• Lymphoproliferative disorders (diseases):  This is a very broad term that is used in the veterinary literature to include both neoplastic and hyperplastic increases in lymphoid cells.  In many instances, this term is used in cases in which it is not clear whether the lymphoid proliferation is neoplastic or hyperplastic (i.e when we are not sure what is going on). The WHO uses the term exclusively for neoplastic disorders of lymphocytes.
  • Myeloproliferative disorders (diseases):  Another general term used commonly in the veterinary literature to encompass all forms of non-lymphoid hematopoietic neoplasia.

Key concepts

Leukemia pathogenesis

Leukemia pathogenesis

These concepts are relevant to the pathogenesis of lymphoid and non-lymphoid hematopoietic neoplasia.

  • Myeloid neoplasia: The syndromes of myeloid (non-lymphoid) hematopoietic neoplasia, though variable in their manifestion and clinical course, are all clonal diseases that arise from neoplastic transformation of a hematopoietic stem cell (HSC) (see figure). Somatic mutations in a HSC can result in an expanding clone of progeny that are not subject to normal regulation of cell death, proliferation and/or maturation. When the cells do not undergo normal cell death and accumulate, chronic leukemia is the expected result. If the cells proliferate, acute leukemia is usually the result. The proliferation occurs at the expense of normal hematopoiesis, leading to deficiencies of normal mature cells (which often manifests as cytopenias in peripheral blood). These cytopenias are a useful clue in differentiating acute leukemia (where they are an expected finding) and lymphoma (minimal or mild cytopenias are expected, since marrow infiltrates are usually not extensive and normal hematopoiesis continues to occur, despite any infiltrates). When the clone matures abnormally, myelodysplastic syndrome is the expected result, with associated cytopenias (from increased intramedullary cell death of the abnormal cells). Thus, depending on the mutation or combination of mutations, the disease can be expressed as ineffective dysplastic hematopoiesis (the myelodysplastic syndromes or MDS in which there are too many hematopoietic cells with abnormal features), proliferation of immature precursors (the acute myeloid leukemias [AML]), or accumulation of differentiated cells (chronic myeloid leukemias). Both MDS and chronic myeloid leukemia can progress to AML.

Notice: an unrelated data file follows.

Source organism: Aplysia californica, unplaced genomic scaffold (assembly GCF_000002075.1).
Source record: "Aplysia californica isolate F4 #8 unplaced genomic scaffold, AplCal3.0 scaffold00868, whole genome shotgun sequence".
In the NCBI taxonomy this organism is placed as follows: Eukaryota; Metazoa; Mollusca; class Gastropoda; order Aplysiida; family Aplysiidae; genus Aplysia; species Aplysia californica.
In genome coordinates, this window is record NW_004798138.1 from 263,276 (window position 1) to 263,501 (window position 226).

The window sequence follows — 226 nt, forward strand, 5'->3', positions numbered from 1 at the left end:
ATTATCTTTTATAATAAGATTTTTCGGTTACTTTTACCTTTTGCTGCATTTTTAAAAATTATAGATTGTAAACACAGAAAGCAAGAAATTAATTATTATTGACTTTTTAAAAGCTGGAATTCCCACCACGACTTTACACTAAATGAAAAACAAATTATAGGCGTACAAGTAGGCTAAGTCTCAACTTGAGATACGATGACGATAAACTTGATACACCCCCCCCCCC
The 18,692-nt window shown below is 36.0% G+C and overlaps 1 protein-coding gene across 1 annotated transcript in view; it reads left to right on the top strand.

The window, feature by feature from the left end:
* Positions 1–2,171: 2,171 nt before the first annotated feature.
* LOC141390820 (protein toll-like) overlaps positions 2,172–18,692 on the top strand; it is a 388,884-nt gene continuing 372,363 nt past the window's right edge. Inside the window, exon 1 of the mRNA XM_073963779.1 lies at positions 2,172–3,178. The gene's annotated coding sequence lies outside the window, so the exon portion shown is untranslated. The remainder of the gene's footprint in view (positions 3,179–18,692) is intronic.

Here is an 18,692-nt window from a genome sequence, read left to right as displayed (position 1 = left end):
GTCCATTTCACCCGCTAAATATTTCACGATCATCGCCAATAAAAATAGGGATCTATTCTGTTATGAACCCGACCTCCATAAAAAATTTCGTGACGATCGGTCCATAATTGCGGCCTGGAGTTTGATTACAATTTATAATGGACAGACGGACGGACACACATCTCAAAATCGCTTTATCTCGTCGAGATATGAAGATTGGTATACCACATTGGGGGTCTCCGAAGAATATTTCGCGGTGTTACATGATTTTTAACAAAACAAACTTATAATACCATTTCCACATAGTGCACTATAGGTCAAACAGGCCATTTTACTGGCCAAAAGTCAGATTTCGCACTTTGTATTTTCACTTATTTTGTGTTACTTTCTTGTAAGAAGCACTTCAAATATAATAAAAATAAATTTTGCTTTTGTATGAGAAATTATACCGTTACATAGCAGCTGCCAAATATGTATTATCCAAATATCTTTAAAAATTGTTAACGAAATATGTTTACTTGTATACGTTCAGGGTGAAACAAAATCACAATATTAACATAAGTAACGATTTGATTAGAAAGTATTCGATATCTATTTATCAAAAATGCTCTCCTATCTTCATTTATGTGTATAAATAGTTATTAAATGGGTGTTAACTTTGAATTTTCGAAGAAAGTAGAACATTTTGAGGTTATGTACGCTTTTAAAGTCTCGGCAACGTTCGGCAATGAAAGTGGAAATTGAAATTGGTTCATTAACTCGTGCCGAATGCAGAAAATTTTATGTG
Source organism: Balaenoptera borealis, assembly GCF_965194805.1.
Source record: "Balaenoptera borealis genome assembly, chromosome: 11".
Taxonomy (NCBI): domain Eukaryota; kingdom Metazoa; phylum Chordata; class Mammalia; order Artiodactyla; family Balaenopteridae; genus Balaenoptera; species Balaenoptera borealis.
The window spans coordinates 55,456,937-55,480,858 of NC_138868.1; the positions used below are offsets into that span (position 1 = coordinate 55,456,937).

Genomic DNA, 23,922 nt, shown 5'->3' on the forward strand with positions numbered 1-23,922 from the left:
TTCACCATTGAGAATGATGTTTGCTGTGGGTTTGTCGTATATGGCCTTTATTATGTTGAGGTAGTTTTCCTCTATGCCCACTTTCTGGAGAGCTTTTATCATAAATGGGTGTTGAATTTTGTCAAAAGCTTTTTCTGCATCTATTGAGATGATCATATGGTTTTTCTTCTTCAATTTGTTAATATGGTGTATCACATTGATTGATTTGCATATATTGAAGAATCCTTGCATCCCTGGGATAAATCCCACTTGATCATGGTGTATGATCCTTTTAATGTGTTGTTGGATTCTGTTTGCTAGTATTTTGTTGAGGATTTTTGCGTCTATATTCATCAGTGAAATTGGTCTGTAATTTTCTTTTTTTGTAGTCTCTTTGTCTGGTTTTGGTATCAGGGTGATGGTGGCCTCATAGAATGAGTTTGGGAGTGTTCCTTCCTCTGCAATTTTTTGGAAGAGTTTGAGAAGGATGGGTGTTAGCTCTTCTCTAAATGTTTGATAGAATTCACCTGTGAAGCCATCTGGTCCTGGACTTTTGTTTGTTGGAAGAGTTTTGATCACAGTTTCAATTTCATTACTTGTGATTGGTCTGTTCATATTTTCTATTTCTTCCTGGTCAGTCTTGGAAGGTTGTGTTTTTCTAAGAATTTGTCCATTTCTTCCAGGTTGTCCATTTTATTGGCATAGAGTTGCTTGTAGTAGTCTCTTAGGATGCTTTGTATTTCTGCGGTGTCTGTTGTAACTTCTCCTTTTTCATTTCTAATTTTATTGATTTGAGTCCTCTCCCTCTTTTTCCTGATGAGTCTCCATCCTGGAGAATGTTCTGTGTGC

• Lymphoid neoplasia: The syndromes of lymphoid neoplasia are also clonal and evolve from cells at any stage of lymphocyte ontogeny. The lymphomas are clonal proliferations of lymphocytes (T, B or natural killer cells) that arise in extramedullary tissue from anatomic compartments (e.g., follicle center, mantle zone, paracortical zone, etc.) of the lymph node or extranodal lymphoid tissue (spleen, liver, gastrointestinal tract, etc.). The cells of different lymphomas (large cell, small cell, mantle zone, marginal zone) share many features with their normal counterparts, which can influence the distribution, behavior, morphologic characteristics, and immunophenotypic profile of a given lymphoma population. However, lymphoma cells are rarely exact replicas of normal counterparts, i.e. they may express aberrant markers. The acute lymphoid leukemias usually arise in marrow from cells at the earliest stages of lymphoid maturation (early T cells or pre-B cells) and can resemble blasts, although they can also mimic small or intermediate lymphocytes. In contrast, the chronic lymphoid leukemias arise in extramedullary tissue (particularly the spleen) from cells at later stages of maturation, which are readily recognized as lymphocytes. The concept that lymphomas and lymphoid leukemia are clonal neoplasms has direct relevance to diagnosis. Recognition, either by morphologic features or immunophenotype, that the lymphoid cells in blood or an enlarged lymph node or other infiltrated tissue are of one type is a key part of the diagnosis of lymphoma or lymphoid leukemia. Indeed, we can now confirm that a lymphoid neoplasm is clonal by PCR-based tests.